“We priests are also right on target for burnout,” says Fr. Joel Pralong. Ten years ago, he suffered from a mild episode. After a “euphoric” phase during which he never felt tired, writing even at night, he cracked. “I only wanted one thing: to be alone and sleep … But I couldn’t even sleep anymore,” he says. With the help of medication and after several weeks of forced rest, he was able to get back on his feet … and question himself.
“Unlike employees in a company, I was not under any pressure. But I didn’t know how to say no,” he admits. “As a result, I was living at 100 miles an hour.” I told myself: “You shouldn’t listen to yourself … It’s the Lord calling. But the Lord needs strong healthy men to help Him! He does not ask us to make ourselves sick by carrying out our mission, but to distinguish what is necessary from what is superfluous.” Since then, Fr. Pralong has stopped justifying himself with “good spiritual reasons to do more and more and become dependent on the law of perfectionism.” His advice to his fellow priests? Be careful to put the priesthood back in its rightful place. “We are channels for divine grace. Do not allow your conscience to accuse you of not doing enough.”
The issue of perfectionism has also been pointed out by Anselm Grün, the famous monk writer, who welcomes exhausted priests for rest cures at his Bavarian monastery. “If I draw from a troubled source like perfectionism, I will waste my energy in trying to conform to what is expected of me,” notes the philosopher.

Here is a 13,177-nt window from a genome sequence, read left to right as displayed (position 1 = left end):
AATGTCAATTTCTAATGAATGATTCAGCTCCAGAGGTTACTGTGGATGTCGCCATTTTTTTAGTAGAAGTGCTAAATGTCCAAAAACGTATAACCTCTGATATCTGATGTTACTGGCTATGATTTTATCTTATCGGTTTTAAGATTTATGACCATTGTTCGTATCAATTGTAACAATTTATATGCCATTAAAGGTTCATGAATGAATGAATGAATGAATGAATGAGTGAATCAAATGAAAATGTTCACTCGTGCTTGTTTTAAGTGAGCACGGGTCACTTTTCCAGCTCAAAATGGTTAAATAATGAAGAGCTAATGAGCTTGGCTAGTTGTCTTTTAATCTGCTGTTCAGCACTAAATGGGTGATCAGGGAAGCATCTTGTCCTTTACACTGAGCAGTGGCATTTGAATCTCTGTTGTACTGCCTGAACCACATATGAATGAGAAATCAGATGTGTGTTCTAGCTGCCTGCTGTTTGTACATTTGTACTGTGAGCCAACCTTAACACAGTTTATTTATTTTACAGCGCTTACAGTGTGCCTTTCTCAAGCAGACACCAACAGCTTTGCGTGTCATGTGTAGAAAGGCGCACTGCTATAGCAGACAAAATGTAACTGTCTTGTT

It is a temptation that does not spare the mother of the family: “This one is intimately linked to the image of the perfect mother widely conveyed by society,” notes Violaine Guéritault. To reduce the tension between a high ideal and reality, she advises every mother to ask herself: “What’s the worst thing that could happen if I didn’t iron, if I didn’t cook tonight, etc.?” A question that might easily be applied to the overly-scrupulous employee or an overly perfectionist priest.
Psychological twists and turns explain, according to Philippe Rodet, why some people are worn down when faced with this kind of stress. “However, if we know how to motivate and reward them for their work at a time when they have given a lot, we could avoid much drama. Thank your priest for his homilies, congratulate a subordinate for a project well done, thank your mother or wife after dinner — warm and easy-to-do gestures.”